“To understand each other better, how many times have we been faced with those family situations where the husband manages the dog in one way and the wife in another? The husband allowing him, for example, to do certain things; while the wife behaves in the opposite way for the same things, denying the dog the liberties that had been granted as okay to do by her husband.

Photo Credit: Monica Brassi

“This type of training is incorrect for every animal, but it is even more incorrect in working dogs as it will lead to the same series of difficulties for dogs and handlers, so the dog must have only one figure of reference, one handler, and that can make the dog keep certain rules, always, to teach him an excellent basic education to respond very well to commands given such as, ‘sit’, ‘land’, ‘stay’, ‘come’, ‘forward man’, ‘boat’, ‘right’, ‘left’ and ‘shore’. Controls that are taught by working on the ground and calling the attention of the dog with rewards, such as cuddles or any other game (a ball, for example) as long as it is used only on the beach.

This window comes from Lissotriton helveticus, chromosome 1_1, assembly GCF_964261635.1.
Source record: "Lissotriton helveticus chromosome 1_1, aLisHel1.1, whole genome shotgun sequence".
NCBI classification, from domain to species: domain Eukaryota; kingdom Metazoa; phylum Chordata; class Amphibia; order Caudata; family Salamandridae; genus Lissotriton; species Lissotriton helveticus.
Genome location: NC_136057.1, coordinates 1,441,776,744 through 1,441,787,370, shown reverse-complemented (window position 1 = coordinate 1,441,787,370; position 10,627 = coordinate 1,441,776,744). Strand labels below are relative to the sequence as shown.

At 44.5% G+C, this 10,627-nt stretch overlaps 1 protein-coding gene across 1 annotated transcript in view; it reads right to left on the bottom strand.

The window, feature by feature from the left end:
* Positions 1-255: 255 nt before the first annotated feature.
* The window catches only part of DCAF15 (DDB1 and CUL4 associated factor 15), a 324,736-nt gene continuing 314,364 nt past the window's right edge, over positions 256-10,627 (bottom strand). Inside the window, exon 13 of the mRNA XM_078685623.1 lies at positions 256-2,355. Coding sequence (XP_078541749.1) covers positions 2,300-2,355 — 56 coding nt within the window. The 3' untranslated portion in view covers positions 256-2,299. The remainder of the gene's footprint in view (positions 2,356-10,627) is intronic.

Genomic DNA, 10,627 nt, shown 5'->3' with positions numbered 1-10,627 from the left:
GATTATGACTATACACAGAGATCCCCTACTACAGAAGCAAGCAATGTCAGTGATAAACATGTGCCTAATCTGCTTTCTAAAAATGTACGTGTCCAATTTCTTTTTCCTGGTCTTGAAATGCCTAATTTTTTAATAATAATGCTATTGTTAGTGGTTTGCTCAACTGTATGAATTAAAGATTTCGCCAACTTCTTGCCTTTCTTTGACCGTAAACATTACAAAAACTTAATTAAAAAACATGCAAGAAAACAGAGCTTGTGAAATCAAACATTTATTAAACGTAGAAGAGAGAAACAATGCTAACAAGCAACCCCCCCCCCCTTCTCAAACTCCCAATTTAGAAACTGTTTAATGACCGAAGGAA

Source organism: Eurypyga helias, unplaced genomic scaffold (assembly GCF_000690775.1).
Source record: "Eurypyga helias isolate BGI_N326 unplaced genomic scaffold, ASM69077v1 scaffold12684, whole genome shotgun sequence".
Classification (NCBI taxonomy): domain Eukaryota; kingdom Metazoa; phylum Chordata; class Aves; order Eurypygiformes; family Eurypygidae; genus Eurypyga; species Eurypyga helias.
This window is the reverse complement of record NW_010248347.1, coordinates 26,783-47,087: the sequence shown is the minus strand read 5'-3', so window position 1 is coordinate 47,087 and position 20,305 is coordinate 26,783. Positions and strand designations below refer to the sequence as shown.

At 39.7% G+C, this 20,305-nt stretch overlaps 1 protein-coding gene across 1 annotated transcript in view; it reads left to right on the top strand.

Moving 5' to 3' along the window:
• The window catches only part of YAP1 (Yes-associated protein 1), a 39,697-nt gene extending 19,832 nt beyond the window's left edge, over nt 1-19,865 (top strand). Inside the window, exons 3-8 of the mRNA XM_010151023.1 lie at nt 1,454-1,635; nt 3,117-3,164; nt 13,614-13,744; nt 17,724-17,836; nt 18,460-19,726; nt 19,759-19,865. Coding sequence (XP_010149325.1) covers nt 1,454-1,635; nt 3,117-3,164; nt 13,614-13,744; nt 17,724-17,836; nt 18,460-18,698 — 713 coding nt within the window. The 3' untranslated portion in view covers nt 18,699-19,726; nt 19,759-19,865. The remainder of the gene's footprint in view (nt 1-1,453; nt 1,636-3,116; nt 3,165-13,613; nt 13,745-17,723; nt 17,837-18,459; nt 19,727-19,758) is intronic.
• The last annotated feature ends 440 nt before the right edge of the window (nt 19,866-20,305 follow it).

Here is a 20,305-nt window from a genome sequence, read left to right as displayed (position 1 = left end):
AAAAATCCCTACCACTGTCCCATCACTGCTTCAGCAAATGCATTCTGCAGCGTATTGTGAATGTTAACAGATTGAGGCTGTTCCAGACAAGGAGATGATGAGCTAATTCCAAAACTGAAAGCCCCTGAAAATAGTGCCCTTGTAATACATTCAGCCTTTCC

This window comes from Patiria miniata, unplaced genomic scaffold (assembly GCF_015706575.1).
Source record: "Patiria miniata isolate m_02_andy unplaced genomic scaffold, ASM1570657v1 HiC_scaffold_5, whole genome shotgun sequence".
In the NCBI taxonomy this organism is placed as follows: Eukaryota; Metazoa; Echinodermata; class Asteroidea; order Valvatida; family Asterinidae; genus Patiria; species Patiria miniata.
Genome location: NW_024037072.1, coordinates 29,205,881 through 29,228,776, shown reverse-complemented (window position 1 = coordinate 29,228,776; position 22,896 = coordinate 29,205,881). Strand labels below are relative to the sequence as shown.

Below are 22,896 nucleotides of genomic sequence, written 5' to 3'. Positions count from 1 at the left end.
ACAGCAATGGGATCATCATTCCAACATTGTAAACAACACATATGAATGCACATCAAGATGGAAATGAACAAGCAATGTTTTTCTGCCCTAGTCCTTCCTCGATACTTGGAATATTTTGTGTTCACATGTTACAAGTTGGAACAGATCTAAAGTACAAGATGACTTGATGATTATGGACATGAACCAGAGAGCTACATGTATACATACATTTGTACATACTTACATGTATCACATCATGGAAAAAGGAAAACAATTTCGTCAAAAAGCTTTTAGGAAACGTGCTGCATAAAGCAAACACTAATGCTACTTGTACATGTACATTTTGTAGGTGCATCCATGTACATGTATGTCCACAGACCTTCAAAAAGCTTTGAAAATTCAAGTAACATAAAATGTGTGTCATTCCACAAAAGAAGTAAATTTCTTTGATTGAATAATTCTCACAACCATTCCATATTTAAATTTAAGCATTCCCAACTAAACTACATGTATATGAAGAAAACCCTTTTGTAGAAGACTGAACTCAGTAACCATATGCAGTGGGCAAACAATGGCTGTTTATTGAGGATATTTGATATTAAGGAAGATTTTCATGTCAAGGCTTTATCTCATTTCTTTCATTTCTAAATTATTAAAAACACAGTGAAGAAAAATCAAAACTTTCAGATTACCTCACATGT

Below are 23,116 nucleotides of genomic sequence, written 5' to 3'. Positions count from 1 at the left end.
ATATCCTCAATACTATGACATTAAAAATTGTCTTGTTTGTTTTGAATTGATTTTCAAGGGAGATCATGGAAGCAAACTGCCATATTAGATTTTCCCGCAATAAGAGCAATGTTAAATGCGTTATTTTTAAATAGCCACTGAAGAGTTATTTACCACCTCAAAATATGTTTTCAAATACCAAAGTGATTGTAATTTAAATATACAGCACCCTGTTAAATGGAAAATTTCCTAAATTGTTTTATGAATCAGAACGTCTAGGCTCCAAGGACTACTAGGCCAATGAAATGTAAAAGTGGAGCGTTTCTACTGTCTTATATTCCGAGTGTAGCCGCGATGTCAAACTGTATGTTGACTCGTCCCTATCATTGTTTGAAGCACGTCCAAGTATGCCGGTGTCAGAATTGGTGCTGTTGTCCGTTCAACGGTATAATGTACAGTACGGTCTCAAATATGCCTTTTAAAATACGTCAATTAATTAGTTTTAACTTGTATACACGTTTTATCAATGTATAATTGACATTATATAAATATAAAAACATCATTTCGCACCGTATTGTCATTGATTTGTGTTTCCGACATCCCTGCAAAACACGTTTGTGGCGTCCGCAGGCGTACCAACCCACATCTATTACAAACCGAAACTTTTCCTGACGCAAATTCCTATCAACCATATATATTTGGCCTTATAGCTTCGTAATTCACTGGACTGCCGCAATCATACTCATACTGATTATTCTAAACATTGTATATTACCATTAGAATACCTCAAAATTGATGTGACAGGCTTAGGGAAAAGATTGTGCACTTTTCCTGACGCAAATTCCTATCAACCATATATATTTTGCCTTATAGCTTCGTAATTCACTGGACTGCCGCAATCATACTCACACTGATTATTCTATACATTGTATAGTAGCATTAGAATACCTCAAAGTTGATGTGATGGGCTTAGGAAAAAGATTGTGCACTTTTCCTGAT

In these basic training sessions the dogs are counter-conditioned to certain real life external stimuli by being training in the middle of the beach's usual noise and activity.

Igor says this is important because the dog can then be conditioned on what each noise and splash of water means in real life situations and learn to understand commands given by handlers, even at a distance.

Photo Credit: Giulio Romagnoli

“To work on short and long distances the commands are taught to the dog both verbally and visually, so each command or word corresponds to a gesture with the hands, even simply with the look.

“Personally and on the front line, I got involved with Mia teaching her an excellent basic education on and off the leash and achieved a good level of response. Then we carried on with the approach in the sea.